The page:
To find out more about the journal and the RED INK initiative, click the links and check out this article. You can also follow them on Facebook to stay up to date with all the RED INK Journal news and happenings.
Intermedia Grad Student Shiloh Ashley has been hard at work preparing for their thesis show, including the arduous task of constructing their own language. Our Art Editor, Regan Henley was lucky enough to get some time with Shiloh to talk about this process and see what exactly this whole project entails.
Regan Henley: So, my understanding is that you are creating your own language as part of your thesis. Can you speak a little about that?
Shiloh Ashley: I am very interested in languages, codes, puzzles, and games, and the ways in which these things intersect during play. I wanted to deepen my knowledge and expand my understanding of the how language, codes, puzzles, and games influence communication and interpersonal relationships. I felt that the best way to investigate the dynamics between the intersections of those elements and how they lead to transformation would be to create my own language.
RH: This project is obviously a huge undertaking. What has been your process throughout this work? Have you been following some outline for creating language or is it more of an intuitive task?
SA: I am working intuitively with a plan of action, which means that I set aside time to focus on only writing, only music, only building, etc., and the work develops from there. It helps me to corral my thoughts but not limit them too much to a set of expectations as I find art has a way of making itself regardless of what, I, as the artist think it should be.
RH: Has language always had an important element in your work, or is this a more recent fascination of yours?
SA: Language has been a constant in my work.
Language is important to me because I believe languages are adventurous journeys to new worlds, not just verbal or gestural languages, but also languages like mathematics, coding, and the use of acronyms in cyberspace. There are many different ways to say the same thing, there are similar ways to say different things, and too many ways to say the wrong thing.
RH: Do you think language plays an important role in defining personal identity to you? And if so, what are you saying in creating your own?
SA: I grew up in a multilingual setting. My family is Lakota from the Cheyenne River Sioux Tribe in South Dakota, and so I grew up around English and Lakota. I got in trouble in first grade for coloring out of the lines on a picture of a pig that we were going to cut out and put on a wall. In protest of getting reprimanded by the teacher, I called her a name in Lakota and was sent to the principal’s office. I learned that there was a lot of power in terms of what is said, who is saying it, and who what is being said is being said to.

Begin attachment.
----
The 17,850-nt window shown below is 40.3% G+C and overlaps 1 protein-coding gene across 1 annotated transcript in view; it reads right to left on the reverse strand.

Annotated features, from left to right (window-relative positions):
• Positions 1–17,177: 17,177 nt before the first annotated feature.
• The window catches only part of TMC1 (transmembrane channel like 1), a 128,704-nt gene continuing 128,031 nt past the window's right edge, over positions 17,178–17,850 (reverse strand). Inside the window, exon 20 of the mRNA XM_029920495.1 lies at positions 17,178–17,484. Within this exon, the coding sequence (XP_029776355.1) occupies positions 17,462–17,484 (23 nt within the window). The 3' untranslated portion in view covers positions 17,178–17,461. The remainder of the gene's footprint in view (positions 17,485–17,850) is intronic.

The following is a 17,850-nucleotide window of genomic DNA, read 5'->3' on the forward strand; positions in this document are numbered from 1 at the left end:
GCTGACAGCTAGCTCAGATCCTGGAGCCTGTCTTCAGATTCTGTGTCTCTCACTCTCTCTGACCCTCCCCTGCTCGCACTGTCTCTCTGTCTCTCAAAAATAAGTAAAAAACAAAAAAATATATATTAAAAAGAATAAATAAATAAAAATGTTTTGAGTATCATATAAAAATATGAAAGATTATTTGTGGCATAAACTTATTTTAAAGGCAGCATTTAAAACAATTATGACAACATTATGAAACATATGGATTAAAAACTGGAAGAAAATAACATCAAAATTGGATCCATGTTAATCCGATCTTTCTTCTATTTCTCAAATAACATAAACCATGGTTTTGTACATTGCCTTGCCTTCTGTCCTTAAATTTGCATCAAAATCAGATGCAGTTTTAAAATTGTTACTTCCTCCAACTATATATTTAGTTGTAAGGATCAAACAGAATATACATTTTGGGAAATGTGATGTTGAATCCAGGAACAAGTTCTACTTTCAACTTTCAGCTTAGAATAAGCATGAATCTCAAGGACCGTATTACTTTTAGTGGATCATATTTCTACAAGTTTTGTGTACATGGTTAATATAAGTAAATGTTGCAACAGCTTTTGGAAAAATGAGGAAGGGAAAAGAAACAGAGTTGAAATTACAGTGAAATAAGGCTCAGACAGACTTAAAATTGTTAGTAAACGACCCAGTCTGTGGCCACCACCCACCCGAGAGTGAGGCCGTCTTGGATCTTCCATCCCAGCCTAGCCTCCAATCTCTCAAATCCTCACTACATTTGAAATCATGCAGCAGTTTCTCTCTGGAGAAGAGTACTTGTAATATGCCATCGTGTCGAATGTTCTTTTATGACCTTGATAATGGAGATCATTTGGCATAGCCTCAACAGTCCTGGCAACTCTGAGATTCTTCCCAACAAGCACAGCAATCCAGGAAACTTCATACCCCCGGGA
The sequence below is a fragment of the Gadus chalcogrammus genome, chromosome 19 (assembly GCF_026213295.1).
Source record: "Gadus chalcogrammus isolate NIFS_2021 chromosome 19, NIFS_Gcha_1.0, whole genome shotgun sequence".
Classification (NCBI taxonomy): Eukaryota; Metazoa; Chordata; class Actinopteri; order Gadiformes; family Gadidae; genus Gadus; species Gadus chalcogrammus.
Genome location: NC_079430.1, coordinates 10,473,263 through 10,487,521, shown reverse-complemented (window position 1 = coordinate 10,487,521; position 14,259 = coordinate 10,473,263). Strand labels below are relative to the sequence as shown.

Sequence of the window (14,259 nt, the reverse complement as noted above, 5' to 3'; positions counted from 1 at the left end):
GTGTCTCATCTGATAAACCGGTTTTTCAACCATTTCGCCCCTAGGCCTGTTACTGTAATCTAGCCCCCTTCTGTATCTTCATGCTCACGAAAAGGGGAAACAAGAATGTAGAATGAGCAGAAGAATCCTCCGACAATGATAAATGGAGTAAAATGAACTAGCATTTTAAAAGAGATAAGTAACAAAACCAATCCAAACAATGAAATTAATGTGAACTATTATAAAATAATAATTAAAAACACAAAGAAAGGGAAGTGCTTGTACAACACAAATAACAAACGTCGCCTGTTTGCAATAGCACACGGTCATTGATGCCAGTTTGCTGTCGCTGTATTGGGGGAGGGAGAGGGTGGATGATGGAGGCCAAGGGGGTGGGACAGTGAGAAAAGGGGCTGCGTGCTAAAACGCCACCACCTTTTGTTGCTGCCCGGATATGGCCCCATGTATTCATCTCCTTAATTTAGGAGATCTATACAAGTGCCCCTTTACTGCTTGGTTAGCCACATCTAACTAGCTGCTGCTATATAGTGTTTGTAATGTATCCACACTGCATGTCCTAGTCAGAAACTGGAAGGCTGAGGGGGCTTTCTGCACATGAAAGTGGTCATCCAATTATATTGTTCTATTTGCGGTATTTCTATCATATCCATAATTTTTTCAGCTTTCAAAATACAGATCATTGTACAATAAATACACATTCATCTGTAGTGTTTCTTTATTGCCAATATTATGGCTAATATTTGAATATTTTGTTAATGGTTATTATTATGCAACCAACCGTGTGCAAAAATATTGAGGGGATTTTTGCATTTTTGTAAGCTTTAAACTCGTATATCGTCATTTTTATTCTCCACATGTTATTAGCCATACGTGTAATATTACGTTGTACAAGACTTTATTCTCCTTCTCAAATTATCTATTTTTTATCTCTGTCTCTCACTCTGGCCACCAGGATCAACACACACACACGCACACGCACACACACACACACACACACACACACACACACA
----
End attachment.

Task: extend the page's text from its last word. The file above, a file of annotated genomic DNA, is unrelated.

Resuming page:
Also around that time, my parents worked at a summer camp along the Missouri River, and the majority of the counselors were international coming from Sri Lanka, Cambodia, Australia, Jordan, and Japan. It exposed me to the world in a way that still informs my curiosity about people and how lives are lived across the globe.
Outside of those experiences, I took a couple years of Spanish, learned to read music, became interested in technology, and am learning to code.
I have in the last year started to learn Lakota. The extent of my knowledge comes from language used in ceremony and things I remember from my aunts and uncles. My parents spoke mostly English. It is important for me to reconnect with the language of my people because it connects me to who I am, where I come from, and the values of my people. All of these languages are important to me because they help me understand and process the world. I am creating my own language because I feel a responsibility to communicate sincerely with the world in an attempt to join in on the conversations that address issues related to our planet and the future of humanity.
RH: The idea of ceremony definitely seems present in how you construct language. Last semester I got to see you do a performance art piece at a live art platform in which you used audience participation and line dancing to teach participants your new language. Can you tell me a little bit more about that?
SA: Line dances and dance crazes interest me because they facilitate space for temporary communities to come together for about five minutes to just have a good time. Momentarily, race, sex, class, gender, politics, and prejudice are suspended, and people just dance. There are other ways of looking at it, but I am focusing on work that brings people together, and I felt like the line dance was a good way to integrate learning, performance, and participation into the work.
RH: Will you be following this line of thought (doing any more line dancing/performative elements) in your thesis show?
SA: I sure hope so! Bring your dancing shoes just in case.
RH: This work has definitely been a long time coming for you, given your background and experiences it seems. What have you learned throughout this process?
SA: The most helpful thing I’ve learned is about having the patience to allow space for the work to evolve and to trust that it will eventually come to make some sort of sense. It is new territory, and I am very excited about the process moving toward thesis show as I am approaching the work in a more focused manner now that the foundations of the language have been established.
RH: Last but not least, where can we see you and your work?
On the very first day of TA training, back in 2007, we were asked to think about how we were going to introduce ourselves to our students. They asked us to consider teacher identity in the classroom. Things like where we sat, what we wore and what we called ourselves were tossed around the discussion. Were we going to make them call us mister, miss, professor, or by our first names?